Close monitoring of finances is particularly vital at banks and other financial institutions. In many cases, access to both company and customer funds is built into the jobs of all or most employees at such enterprises. Accounts payable audits have a key role to play at these firms – and a recent case served as a reminder of this fact.
The Credit Union Times recently reported that Teresa Humphries of Madison Heights, Va., pleaded guilty to charges that she embezzled more than $1 million belonging to the Lynrocten Federal Credit Union, where she formerly worked as a teller. In the wake of Humphries’ theft, the Lynchburg, Va.-based financial institution had to shut its doors.
Humphries’ scheme was an ongoing, long-term operation that was implemented on a regular basis. According to the news source, Humphries stole between $3,000 and $4,000 every month between 2007 and 2013.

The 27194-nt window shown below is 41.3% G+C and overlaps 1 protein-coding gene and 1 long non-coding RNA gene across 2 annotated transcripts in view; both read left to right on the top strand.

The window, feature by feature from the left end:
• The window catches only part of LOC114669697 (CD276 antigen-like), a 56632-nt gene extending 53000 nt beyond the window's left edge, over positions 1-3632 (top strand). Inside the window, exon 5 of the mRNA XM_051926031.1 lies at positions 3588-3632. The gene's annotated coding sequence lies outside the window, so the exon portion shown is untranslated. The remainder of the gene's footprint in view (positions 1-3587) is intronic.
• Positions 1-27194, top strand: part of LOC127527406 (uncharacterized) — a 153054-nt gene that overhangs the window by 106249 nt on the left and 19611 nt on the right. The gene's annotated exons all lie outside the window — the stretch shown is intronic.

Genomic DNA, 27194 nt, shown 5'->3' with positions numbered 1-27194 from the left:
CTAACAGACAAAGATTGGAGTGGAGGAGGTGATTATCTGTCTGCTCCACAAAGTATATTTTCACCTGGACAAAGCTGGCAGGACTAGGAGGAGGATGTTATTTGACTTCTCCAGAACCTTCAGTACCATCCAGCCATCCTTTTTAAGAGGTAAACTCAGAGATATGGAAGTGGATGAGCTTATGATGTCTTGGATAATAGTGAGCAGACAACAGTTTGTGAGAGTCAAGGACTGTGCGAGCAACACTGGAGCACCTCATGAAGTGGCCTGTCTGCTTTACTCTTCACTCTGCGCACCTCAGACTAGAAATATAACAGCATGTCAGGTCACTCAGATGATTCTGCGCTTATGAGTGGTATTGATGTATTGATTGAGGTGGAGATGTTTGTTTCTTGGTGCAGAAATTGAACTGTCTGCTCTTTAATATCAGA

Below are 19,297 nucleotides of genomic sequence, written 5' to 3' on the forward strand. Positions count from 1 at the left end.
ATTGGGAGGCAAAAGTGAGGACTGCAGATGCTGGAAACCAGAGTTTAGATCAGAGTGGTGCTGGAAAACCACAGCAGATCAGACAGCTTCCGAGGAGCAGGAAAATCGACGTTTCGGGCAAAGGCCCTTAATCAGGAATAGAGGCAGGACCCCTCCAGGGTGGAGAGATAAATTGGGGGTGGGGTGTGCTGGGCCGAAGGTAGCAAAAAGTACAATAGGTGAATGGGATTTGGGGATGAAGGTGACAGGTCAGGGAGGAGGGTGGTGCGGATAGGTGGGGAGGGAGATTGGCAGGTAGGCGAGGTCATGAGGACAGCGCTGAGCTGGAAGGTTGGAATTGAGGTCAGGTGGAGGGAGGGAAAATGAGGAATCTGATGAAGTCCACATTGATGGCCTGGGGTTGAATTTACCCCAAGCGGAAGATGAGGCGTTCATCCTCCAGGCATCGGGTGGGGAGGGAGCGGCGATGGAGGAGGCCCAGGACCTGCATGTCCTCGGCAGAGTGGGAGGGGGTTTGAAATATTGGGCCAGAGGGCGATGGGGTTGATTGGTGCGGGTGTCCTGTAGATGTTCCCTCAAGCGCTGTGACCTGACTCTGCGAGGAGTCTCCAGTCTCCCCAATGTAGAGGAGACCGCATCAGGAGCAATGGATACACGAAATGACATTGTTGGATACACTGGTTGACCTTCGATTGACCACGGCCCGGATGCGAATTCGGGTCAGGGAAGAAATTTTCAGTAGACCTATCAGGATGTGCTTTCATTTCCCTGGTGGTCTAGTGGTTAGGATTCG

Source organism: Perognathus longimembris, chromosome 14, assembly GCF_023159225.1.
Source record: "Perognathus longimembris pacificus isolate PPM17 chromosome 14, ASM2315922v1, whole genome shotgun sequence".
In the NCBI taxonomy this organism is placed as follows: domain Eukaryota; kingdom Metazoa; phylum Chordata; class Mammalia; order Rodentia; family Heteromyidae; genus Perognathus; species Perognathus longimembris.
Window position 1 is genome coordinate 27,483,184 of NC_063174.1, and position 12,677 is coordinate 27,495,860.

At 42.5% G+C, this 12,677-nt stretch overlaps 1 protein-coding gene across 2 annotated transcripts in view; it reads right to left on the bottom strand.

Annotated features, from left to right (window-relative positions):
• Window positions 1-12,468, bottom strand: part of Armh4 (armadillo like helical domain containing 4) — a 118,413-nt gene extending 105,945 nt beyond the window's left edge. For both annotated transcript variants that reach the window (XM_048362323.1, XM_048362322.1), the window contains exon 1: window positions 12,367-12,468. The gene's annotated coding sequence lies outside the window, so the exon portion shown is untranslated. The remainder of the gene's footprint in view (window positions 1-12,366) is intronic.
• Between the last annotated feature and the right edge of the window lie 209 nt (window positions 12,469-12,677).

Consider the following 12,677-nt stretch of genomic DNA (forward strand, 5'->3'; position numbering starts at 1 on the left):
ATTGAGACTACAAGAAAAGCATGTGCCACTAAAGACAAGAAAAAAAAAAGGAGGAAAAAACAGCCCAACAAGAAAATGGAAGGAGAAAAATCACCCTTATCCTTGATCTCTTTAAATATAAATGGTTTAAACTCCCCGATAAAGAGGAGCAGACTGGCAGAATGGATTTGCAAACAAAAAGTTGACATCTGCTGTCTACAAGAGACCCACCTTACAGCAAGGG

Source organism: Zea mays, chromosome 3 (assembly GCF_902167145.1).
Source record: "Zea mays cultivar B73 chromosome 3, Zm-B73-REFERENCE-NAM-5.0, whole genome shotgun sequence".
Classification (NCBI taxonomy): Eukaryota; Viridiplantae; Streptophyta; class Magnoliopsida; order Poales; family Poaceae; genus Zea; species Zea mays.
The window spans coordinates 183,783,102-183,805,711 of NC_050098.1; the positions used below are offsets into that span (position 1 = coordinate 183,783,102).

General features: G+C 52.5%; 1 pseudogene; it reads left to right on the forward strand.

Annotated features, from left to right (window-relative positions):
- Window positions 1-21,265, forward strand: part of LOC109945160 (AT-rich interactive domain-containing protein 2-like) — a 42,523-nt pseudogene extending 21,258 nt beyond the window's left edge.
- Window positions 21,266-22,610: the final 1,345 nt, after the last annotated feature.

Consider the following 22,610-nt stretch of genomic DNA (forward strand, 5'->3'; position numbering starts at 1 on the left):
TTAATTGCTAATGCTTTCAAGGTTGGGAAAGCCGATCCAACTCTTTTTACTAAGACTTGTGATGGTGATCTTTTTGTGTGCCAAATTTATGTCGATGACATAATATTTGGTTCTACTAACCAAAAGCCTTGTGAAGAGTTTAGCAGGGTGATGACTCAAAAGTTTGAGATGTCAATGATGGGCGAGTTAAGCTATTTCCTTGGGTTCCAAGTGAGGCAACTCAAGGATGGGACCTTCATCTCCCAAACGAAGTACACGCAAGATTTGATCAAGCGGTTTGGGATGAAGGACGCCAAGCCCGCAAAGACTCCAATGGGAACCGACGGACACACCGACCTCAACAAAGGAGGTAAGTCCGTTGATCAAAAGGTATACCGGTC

“Her brazen and persistent acts of fraud violated the trust placed in her by the Lynrocten Credit Union and its customers,” United States Attorney Timothy Heaphy commented, according to the news source. “This office will continue to vigorously investigate and prosecute instances of financial fraud and do our best to provide restitution to the victims of these crimes.”
According to The Roanoke Times, the U.S. Attorney’s Office claimed that Humphries had help from the credit union’s manager in the fraudulent scheme. The 56-year-old woman alleged to investigators that she worked alongside Linda Newcomb, her supervisor, for more than 10 years in stealing credit union funds by taking out fraudulent loans in the names of the organization’s customers and then depositing the funds into family accounts. Newcomb, however, has denied these allegations, and Humphries opted to withdraw her statement at a later date.
Meanwhile, the Culpeper, Va.-based Northern Piedmont Federal Credit Union has filed a civil case against Humphries, Newcomb and Becky Nichols, another former teller at Lynrocten.